Compare laboratory mouse embryos and real ones: their brains and hearts are indistinguishable

Scientists made mouse stem cells grow into synthetic embryos that began to develop

heart and brain like real fetuses.

Laboratory embryos created without anyeggs or sperm survived for 8.5 days. This is almost half the duration of a typical mouse pregnancy. During this time, a yolk sac developed around the embryos to provide nutrition. In doing so, the individuals themselves developed a digestive tract, neural tubes, or rudiments of the central nervous system, beating hearts, and a brain with well-defined subsections, including the forebrain and midbrain.

“This has been the dream of the scientific community for many years and the focus of our work for a decade. We finally did it,” the scientists said in a statement.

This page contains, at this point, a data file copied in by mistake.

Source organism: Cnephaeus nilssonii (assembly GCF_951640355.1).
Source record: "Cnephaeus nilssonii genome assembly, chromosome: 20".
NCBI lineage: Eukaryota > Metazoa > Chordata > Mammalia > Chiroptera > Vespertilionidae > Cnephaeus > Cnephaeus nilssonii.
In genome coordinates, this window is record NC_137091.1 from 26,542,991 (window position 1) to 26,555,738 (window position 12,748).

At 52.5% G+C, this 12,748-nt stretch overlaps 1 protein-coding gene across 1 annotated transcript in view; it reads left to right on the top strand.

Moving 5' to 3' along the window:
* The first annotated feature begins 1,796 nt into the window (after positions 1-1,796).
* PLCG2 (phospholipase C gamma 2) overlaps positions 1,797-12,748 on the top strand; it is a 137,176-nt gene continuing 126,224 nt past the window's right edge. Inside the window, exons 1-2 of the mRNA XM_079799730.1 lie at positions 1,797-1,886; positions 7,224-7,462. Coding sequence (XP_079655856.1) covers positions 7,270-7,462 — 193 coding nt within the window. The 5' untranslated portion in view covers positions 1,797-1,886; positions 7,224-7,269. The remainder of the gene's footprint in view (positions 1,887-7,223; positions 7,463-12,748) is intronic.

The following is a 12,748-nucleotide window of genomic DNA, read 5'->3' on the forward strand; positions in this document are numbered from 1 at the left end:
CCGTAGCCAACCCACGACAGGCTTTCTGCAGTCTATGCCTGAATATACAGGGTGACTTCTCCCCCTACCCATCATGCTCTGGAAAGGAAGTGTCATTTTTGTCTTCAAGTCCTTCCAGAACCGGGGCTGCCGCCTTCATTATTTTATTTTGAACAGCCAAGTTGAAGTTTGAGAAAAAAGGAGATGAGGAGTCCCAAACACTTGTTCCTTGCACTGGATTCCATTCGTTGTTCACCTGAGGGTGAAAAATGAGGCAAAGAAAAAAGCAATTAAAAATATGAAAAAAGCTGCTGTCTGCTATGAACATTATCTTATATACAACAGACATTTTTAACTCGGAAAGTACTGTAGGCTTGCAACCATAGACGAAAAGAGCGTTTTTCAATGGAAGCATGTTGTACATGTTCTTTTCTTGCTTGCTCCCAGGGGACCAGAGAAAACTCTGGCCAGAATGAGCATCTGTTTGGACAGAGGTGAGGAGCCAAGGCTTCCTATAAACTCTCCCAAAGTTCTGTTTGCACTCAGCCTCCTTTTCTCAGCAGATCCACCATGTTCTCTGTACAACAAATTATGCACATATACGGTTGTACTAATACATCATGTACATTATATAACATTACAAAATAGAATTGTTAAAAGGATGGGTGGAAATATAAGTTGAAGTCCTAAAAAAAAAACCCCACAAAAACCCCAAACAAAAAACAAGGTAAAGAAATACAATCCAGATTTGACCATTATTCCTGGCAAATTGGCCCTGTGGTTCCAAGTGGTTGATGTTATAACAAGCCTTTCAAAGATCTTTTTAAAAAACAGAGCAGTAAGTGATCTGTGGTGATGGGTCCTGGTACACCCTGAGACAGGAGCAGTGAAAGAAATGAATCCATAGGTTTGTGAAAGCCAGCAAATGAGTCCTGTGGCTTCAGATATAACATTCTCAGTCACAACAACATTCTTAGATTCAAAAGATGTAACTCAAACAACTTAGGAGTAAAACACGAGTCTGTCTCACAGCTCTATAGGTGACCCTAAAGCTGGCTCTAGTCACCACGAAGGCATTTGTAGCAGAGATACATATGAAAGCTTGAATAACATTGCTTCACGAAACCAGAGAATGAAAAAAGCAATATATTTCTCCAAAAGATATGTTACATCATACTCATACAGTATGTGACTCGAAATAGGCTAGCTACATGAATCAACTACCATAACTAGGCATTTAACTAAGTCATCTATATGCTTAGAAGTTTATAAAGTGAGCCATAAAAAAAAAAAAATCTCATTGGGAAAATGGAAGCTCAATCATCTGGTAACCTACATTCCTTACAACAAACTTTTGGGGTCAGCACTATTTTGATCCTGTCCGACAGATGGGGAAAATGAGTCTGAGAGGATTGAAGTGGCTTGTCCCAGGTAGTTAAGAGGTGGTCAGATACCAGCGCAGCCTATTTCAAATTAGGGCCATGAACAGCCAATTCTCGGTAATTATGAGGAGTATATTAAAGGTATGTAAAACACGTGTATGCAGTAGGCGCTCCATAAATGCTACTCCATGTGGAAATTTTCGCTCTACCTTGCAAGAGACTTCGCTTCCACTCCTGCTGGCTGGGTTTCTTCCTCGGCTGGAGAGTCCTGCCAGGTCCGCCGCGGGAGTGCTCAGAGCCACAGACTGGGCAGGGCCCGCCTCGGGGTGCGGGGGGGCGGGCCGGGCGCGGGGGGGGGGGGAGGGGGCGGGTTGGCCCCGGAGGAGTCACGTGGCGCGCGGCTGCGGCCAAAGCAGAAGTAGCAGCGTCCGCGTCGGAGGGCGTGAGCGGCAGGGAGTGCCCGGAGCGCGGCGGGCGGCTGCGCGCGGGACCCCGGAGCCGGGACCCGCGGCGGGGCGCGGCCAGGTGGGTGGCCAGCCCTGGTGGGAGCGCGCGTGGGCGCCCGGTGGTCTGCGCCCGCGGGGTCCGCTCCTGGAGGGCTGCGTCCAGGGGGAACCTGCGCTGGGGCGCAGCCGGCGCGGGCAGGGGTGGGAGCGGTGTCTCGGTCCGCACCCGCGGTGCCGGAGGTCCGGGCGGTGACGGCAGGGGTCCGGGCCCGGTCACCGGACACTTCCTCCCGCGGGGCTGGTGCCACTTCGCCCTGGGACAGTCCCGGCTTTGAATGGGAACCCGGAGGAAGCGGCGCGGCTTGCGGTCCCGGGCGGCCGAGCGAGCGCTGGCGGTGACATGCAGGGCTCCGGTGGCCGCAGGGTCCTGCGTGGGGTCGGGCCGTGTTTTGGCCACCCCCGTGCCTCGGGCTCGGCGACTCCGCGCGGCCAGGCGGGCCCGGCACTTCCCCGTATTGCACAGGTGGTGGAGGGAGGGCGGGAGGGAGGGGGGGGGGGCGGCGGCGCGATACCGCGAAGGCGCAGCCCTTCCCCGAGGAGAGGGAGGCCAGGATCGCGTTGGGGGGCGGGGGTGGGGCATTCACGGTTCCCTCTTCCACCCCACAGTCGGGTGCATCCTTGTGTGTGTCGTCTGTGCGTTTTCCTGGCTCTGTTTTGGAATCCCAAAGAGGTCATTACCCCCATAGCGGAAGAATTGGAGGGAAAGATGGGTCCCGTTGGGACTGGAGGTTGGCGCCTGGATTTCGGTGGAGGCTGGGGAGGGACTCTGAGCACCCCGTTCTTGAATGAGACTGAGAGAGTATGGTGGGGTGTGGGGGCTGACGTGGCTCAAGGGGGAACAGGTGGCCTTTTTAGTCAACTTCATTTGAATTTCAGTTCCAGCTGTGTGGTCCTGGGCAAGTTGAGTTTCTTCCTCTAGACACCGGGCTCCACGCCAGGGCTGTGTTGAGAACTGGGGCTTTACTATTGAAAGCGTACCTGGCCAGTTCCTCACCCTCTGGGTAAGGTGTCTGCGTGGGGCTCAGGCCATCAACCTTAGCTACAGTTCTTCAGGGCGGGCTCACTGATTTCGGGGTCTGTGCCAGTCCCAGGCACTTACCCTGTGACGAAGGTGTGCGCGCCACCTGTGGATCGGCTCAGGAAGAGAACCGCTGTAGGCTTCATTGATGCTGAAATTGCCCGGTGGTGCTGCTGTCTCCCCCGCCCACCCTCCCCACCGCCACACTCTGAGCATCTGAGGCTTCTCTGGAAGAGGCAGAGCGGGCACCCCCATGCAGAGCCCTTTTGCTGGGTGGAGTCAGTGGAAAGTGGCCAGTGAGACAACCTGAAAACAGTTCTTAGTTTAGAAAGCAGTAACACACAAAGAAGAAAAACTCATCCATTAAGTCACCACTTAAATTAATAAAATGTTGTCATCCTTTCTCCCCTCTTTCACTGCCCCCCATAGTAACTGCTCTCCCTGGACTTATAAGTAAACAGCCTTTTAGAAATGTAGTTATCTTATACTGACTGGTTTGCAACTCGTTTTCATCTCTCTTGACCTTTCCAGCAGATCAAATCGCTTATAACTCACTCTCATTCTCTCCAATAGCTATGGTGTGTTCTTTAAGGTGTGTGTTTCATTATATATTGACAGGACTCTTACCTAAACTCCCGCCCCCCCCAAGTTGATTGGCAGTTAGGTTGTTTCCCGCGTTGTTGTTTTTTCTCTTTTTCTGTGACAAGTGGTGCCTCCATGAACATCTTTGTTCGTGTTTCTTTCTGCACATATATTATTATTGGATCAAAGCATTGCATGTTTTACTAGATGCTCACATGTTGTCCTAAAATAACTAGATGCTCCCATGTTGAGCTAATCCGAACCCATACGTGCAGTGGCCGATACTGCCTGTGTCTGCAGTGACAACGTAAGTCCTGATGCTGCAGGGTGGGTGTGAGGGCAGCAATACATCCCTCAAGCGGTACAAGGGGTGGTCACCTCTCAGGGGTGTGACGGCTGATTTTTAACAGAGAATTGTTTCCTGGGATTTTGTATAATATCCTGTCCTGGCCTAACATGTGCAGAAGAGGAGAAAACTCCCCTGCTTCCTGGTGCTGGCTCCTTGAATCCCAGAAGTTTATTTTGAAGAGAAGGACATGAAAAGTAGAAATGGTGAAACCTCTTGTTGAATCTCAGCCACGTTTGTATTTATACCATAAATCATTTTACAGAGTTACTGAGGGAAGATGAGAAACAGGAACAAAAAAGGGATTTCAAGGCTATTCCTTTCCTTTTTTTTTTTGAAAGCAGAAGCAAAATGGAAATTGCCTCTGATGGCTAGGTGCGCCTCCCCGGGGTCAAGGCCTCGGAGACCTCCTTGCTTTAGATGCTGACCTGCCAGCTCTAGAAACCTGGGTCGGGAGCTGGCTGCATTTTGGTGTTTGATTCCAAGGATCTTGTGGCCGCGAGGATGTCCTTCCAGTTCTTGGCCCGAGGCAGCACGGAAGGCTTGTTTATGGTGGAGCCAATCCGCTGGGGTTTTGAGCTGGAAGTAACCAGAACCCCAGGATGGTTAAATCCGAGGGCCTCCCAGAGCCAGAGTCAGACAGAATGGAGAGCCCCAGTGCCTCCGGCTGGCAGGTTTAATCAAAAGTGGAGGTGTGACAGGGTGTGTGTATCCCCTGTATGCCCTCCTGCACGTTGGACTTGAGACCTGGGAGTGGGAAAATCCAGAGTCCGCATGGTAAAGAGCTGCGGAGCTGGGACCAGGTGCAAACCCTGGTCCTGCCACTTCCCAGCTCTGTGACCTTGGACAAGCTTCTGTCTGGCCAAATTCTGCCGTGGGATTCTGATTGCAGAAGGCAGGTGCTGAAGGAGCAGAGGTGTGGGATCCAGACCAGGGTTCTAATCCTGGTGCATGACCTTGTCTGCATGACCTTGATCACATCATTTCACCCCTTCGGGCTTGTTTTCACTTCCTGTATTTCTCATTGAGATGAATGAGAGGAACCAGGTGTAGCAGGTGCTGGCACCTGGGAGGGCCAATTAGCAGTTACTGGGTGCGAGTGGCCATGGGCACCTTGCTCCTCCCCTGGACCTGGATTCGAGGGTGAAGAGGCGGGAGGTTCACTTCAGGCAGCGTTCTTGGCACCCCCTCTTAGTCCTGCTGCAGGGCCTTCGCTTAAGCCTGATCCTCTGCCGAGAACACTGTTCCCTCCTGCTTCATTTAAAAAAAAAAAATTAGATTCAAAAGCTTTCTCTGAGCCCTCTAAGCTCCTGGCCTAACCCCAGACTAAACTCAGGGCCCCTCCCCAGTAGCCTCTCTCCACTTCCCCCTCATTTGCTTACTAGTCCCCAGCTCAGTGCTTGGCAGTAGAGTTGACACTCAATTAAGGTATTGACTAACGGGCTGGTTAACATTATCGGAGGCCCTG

Natural (top) and synthetic (bottom) embryos. You can compare the formation of the brain and the heart.
Image credit: Amadeus and Handford

Unlike previously published works,the researchers used three types of mouse stem cells. One type helped the embryo to appear, and the other two transformed into the tissues of the placenta and the yolk sac. Throughout the experiment, the scientists observed how these three types of stem cells interacted, exchanging chemical messages and “colliding” with each other.

Studying such processes will give scientists clues about how the earliest stages of embryonic development occur in humans and what happens when things go wrong.

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